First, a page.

SCA 3 was found to be the third most frequent ataxia (4.05%) in our study, of which the Western region contributed to almost 56% of the diagnosed cases, 16% were from the South, followed by 13% from the Northern region, 9% from the Eastern region and 6% from the Central region. The frequency of SCA 3 in the current study is a little lower than that reported by Salim et al. in Indians (5%)[17] and significantly lower than seen in Portuguese (58%)[25] or Spanish cohort (15%).[26] SCA 3 is the most common SCA accounting for 214 (59.6%) and 337 patients (62.5%) in the Brazilian study group.[21]

In the current study, the age at diagnosis is 39.63 ± 13 years which is similar to the patients from EUROSCA (40 ± 12), USA (40 ± 11) and Japan (41 ± 15). The Azores patients presented an earlier age at onset (37 ± 12), whereas the French had a later age at onset (44 ± 12).[27] The age at onset in the Brazilian population was much lower at 34 ± 11 years.[21]

As is described in recent publications, the CAG repeats for normal alleles is 11-44 and the pathogenic range has been indicated to be >55. Large varieties in clinical features are seen in individuals with >52 CAG repeats. In the current study, we did not find any alleles in the intermediate zone, that is, >45 to 49/54. The presence of large normal alleles >31 CAG repeats were seen in four individuals; interestingly, all the four individuals also showed biallelic large repeats, the repeat sizes in these individuals were 35/35, 37/37, 40/42, and 40/41. The frequency of the large alleles is significantly lower in the current study (0.005) than in the Chinese, Japanese, or Czech population.[28] A weak inverse correlation (R2, -0.45) is seen between expanded repeat sizes and age at diagnosis. One reason that may explain this is the presence of modifier elements. For example, the hypermethylation of the ATXN2 gene correlates with earlier onset of SCA 3 symptoms.

SCA 1

SCA 1 was first reported by Schut[29] in a large US family of Russian origin. In our study, the frequency of SCA 1 is 3.88%, which is similar to that seen in the Korean population (3.9%). In the Taiwanese cohort, the frequency was 5.4%. In another study where 75 Chinese families were evaluated for autosomal dominant SCAs the frequency of SCA 1 was 7%.[30] In comparison, other studies from India have reported a higher prevalence of SCA1; a high prevalence of SCA1 was seen in an ethnic Tamil community (7.2%)[31] from India; another study also from South India reported a frequency of 32.4% and was the most common mutation seen in 34 of the 105 families[18]; and a frequency of 10.53% was seen in the study from North India.[32]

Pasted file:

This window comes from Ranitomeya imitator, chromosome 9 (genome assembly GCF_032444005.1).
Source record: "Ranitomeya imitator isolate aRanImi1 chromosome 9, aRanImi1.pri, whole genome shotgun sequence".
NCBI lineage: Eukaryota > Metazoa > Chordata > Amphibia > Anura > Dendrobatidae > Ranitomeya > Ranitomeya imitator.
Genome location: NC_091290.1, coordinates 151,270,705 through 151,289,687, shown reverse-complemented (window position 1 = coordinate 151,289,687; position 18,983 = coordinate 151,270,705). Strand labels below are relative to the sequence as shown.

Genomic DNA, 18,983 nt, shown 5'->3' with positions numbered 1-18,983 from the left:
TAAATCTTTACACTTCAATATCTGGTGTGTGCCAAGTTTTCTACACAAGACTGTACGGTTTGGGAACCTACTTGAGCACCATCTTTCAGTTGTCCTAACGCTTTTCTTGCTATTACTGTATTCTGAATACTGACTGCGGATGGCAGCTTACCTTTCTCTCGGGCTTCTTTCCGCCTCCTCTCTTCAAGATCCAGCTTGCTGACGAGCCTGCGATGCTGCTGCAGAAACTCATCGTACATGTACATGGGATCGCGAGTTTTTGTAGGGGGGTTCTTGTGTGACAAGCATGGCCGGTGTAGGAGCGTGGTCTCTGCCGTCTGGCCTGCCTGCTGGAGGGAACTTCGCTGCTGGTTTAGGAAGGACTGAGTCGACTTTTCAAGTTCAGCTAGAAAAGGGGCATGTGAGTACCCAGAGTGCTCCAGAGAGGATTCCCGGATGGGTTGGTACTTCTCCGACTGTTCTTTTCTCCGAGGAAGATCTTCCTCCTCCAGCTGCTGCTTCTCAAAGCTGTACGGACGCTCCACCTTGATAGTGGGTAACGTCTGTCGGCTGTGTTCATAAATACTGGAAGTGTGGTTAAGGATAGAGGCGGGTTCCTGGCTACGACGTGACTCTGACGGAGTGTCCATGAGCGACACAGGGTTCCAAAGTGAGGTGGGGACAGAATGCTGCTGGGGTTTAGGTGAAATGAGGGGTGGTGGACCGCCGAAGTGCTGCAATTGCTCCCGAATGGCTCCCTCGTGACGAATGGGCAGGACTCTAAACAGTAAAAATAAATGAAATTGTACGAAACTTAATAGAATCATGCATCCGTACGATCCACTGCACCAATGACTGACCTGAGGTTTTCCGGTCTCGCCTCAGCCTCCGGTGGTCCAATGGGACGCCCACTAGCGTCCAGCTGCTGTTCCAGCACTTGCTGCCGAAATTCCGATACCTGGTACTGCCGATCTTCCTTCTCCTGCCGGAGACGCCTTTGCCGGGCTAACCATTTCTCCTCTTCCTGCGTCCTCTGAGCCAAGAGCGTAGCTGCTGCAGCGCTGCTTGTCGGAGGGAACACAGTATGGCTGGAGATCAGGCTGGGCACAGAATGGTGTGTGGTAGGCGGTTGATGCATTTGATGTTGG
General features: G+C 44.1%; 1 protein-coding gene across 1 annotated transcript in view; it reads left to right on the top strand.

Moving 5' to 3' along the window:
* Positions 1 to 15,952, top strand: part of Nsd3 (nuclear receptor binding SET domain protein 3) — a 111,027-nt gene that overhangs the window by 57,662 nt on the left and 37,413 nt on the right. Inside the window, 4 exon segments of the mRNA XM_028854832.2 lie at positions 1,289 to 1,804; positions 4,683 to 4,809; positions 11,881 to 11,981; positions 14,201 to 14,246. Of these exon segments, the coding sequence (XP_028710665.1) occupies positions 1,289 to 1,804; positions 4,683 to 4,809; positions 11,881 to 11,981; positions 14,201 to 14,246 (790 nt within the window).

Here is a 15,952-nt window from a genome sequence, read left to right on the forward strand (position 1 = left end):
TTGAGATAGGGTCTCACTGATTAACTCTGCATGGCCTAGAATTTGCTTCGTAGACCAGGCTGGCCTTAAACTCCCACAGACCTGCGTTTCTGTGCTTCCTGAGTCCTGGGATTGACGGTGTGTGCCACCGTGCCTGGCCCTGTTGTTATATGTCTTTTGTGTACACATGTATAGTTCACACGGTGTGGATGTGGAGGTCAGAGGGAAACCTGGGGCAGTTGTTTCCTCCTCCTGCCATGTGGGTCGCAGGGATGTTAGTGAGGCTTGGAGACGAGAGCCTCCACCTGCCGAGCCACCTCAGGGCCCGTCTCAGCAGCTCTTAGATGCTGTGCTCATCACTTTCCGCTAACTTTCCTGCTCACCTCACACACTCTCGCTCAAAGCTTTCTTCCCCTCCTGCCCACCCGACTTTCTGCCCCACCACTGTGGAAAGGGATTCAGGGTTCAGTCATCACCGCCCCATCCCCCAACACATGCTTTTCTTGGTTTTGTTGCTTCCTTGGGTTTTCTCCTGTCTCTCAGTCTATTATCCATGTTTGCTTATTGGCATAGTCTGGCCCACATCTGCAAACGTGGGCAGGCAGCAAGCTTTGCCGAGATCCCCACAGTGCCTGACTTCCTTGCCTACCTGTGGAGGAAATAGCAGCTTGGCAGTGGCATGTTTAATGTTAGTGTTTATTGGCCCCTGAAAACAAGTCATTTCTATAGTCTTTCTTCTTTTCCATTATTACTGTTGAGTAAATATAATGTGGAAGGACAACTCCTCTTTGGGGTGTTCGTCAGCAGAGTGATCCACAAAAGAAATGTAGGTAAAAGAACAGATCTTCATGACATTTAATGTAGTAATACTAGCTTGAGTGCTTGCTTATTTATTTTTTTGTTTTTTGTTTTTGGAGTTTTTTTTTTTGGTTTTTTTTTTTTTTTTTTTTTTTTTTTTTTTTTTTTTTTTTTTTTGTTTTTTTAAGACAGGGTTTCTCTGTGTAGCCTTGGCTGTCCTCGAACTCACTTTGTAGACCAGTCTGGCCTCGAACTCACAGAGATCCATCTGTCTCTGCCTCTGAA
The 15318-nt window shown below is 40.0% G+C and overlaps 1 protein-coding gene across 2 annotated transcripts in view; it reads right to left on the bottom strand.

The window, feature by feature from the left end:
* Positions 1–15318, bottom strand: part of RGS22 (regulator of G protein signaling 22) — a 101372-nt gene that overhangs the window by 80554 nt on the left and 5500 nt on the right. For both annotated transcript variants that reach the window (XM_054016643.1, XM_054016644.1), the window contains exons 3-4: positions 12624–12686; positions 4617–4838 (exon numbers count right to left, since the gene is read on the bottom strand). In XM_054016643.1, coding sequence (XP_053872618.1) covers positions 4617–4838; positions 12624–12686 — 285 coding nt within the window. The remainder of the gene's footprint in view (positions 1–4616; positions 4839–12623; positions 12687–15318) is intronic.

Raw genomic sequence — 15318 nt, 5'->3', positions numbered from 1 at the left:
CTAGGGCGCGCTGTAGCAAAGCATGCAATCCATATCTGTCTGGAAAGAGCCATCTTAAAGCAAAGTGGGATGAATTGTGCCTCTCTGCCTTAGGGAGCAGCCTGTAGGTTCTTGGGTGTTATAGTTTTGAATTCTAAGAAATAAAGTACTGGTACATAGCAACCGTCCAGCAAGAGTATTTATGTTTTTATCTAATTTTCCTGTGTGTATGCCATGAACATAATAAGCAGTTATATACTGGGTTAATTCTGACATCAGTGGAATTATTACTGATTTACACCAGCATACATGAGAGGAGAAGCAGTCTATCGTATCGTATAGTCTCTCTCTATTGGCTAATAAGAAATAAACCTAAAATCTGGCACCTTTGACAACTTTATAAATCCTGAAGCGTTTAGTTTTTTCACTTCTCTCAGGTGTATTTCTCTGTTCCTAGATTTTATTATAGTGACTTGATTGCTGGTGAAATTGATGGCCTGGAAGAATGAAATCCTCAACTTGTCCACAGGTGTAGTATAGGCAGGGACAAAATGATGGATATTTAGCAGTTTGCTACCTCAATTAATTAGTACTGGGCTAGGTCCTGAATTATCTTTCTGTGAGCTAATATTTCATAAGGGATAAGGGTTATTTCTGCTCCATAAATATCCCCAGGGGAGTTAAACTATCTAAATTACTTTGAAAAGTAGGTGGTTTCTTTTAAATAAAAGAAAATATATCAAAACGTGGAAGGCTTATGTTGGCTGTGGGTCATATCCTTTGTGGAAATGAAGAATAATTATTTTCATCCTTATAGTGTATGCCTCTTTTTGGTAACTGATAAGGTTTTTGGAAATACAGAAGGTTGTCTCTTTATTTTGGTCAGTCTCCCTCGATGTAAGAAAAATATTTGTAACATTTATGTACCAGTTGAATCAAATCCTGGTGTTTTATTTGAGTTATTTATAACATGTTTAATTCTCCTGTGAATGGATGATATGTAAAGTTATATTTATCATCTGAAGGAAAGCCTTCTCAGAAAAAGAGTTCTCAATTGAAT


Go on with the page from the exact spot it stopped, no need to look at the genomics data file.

In our study, the allele ranges were from 24 to 60, whereas in the report from South India[18], the mean allele sizes were from 30 to 75. In addition, the study[18] documented almost 15 patients with intermediate range of expansion (34-36 repeats). The incidence of high-end normal alleles have been proposed to associate with predisposition of the respective SCAs in many populations. However, only one patient was seen with intermediate expansion in our cohort, seven individuals with allele range between 39 and 40 were found, which would be causative if they are pure uninterrupted CAG repeats without CAT interruptions. An inverse correlation was seen between the allele size and age at diagnosis (R2,-0.65), which was not very strong.

Interestingly while this paper was being written, the first case of SCA 5 was reported from India, which noted a mutation in the SPTBN2 gene after a detailed genetic analysis of approximately 900 genes. The SPTBN2 gene is associated with SCA 5.[33]

In summary, neurological disorders form a significant proportion of NCDs (non-communicable disease); it is important to determine the prevalence and incidence of neurological disorders, which in turn enable planning for neurology-related health services, testing, counseling, and management.

As there is a significant overlap of symptoms among the different types of SCAs, genetic testing can help determine the type of SCA in an affected individual. It minimizes the length and impact of a potentially protracted diagnostic process. Identification of the specific type of SCA also provides an indication of the likely prognosis of the individual. It enables counseling, initiation of appropriate interventions and in some instances pharmacological treatment. Genetic testing can also help identify at risk family members.

We have seen the presence of SCAs vary according to geographical regions and ethnicities, SCA 12 was detected with the highest frequency, but was restricted to a specific ethnic population, SCA 2 was the second most common mutation, with largest positivity from the Northern region, following which SCA 3 mutation were seen which were predominantly from the Western region which could be due to the Portuguese influence in these areas. Ages at diagnosis and inverse correlation with allele sizes were all as expected. Though we acknowledge that this report has limitations in terms of clinical correlations, nevertheless, this is one of the largest data set on a Pan India basis.

Financial support and sponsorship

Nil.

Conflicts of interest

There are no conflicts of interest.